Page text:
Wednesday, December 16, 2015

Interstate 14

Texas is getting another interstate. Eventually:
Interstate 14 will be cobbled together mostly from U.S. 190 and other existing roads to create a new freeway from western Texas to the Louisiana border. The Gulf Coast Strategic Highway Coalition, based in Austin, announced the designation Tuesday.

The interstate will take years to build as highway segments must be brought up to freeway standards such as no at-grade intersections and various safety upgrades to allow for higher speeds.

According to the coalition, I-14 will connect Killeen, Belton, Bryan-College Station, Huntsville, Livingston, Woodville and Jasper before terminating at Texas 63 at the Sabine River.
To be clear, I-14 wouldn't "terminate" at that location; it would simply continue into Louisiana, Mississippi, Georgia and potentially South Carolina as part of the "14th Amendment Highway."

I've known that this is been in the works for awhile. I'm less clear on the purpose Interstate 14 is supposed to serve. It's being billed as a "Forts to Ports" highway, even though it doesn't directly serve any ports here in Texas (and the military is likely to continue to rely on railroads to move the bulk of their material to and from port facilities anyway). Given that Texas is one of the few states in the country without an Interstate link between its capital in its largest city, it seems like it would make more sense for Interstate 14 to generally follow the route of US 290, rather than 190.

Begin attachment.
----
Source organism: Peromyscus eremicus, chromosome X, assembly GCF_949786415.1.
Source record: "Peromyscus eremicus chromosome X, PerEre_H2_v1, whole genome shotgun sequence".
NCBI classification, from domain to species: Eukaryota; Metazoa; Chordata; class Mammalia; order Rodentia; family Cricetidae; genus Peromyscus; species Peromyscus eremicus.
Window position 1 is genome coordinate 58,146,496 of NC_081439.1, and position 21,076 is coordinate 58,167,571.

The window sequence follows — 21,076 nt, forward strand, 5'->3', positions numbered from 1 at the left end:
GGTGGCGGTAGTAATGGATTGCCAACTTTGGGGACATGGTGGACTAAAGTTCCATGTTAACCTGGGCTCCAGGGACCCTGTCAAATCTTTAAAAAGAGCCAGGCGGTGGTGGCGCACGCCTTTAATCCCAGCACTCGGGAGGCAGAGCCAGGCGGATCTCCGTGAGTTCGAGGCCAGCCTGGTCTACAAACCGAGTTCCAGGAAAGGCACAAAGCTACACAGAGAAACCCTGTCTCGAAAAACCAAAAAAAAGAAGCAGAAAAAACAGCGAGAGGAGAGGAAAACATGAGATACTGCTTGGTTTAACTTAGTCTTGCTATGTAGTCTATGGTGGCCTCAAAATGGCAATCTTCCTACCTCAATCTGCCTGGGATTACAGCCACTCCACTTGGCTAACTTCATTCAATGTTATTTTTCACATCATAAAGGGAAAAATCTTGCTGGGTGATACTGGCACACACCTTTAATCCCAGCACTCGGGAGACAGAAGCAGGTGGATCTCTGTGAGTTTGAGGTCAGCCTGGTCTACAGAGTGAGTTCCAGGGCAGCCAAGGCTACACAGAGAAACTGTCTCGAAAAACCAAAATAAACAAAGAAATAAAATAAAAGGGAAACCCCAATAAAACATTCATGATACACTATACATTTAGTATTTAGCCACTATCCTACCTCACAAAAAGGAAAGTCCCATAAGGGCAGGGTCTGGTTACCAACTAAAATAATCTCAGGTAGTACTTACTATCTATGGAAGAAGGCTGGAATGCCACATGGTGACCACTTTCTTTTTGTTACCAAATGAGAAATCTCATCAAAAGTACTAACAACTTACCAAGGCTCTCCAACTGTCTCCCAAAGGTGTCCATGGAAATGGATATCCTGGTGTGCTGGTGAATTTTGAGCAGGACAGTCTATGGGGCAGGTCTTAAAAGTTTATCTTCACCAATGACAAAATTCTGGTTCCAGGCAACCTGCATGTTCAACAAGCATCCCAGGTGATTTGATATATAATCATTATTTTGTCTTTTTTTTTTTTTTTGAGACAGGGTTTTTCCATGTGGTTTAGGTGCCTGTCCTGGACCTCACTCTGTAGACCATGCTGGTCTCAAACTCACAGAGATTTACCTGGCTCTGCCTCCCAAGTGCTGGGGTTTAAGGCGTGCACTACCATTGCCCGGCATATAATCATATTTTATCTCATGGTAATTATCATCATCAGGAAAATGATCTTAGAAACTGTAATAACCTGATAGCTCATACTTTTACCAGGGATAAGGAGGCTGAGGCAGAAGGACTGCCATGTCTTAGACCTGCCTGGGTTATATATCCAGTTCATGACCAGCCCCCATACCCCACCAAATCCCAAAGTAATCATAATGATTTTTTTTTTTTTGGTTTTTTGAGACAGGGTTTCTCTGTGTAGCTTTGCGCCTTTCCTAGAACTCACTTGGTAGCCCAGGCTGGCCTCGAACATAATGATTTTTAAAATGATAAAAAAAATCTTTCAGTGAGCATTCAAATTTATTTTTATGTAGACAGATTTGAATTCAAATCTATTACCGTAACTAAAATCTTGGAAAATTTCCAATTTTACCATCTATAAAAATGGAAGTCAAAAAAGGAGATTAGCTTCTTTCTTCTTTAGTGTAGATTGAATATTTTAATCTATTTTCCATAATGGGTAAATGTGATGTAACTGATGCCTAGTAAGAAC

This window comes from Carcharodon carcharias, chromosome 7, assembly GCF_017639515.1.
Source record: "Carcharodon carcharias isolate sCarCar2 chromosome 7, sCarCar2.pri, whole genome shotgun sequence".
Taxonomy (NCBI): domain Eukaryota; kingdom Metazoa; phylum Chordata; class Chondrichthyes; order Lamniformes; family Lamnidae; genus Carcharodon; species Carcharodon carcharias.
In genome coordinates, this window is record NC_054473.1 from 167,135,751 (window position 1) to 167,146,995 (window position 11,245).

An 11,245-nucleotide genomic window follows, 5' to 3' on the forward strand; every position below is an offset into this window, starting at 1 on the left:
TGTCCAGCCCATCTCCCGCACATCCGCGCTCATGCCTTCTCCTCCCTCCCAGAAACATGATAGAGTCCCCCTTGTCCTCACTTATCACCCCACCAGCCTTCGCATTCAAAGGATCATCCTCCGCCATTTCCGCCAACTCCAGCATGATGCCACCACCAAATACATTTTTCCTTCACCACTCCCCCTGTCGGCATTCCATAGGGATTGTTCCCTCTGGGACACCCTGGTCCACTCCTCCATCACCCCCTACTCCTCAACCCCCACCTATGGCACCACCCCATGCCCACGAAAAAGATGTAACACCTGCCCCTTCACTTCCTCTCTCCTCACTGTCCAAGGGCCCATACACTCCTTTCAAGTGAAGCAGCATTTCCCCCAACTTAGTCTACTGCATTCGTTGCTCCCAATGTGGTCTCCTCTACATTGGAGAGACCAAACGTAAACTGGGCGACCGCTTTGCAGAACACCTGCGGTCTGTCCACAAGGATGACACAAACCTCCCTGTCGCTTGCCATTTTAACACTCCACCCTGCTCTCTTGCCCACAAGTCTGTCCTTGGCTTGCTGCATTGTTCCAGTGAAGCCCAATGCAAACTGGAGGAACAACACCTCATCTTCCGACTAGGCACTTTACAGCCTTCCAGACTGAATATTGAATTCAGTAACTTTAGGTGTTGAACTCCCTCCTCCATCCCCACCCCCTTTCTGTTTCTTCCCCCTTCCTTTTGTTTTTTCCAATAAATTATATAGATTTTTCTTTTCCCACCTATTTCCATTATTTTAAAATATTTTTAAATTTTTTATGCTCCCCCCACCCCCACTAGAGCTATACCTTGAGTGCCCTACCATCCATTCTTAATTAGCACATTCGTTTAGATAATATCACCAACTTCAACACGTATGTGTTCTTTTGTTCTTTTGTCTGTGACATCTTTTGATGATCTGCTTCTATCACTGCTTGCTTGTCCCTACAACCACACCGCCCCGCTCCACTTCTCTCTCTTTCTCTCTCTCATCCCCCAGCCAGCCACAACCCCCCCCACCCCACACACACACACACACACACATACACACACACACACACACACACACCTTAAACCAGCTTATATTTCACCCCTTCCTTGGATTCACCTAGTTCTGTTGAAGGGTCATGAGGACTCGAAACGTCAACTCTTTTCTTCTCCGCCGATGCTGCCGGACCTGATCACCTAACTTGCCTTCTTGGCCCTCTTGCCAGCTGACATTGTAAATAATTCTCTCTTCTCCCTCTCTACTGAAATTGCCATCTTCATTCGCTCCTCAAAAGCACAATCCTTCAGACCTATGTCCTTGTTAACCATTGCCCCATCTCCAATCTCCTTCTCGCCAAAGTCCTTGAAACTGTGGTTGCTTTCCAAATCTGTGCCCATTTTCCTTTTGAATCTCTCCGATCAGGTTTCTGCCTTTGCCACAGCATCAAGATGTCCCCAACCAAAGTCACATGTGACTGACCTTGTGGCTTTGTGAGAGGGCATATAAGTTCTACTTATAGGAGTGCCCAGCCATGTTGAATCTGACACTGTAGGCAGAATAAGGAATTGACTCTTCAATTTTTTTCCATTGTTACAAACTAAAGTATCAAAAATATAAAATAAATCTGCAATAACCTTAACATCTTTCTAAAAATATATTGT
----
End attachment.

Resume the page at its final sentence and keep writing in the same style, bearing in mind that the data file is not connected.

At any rate, it will be a long time before I-14 comes to full fruition. As of today, the only section of US 190 here in Texas that could possibly meet interstate standards is the stretch that runs from Copperas Cove to Belton and serves Fort Hood. Maybe a few miles of H. K. Dodgen Loop running along the south side of Temple would qualify as well, if direct connectors from I-35 were built. Otherwise, as is the case with Interstate 69, the realization of I-14 will be a slow and piecemeal process.

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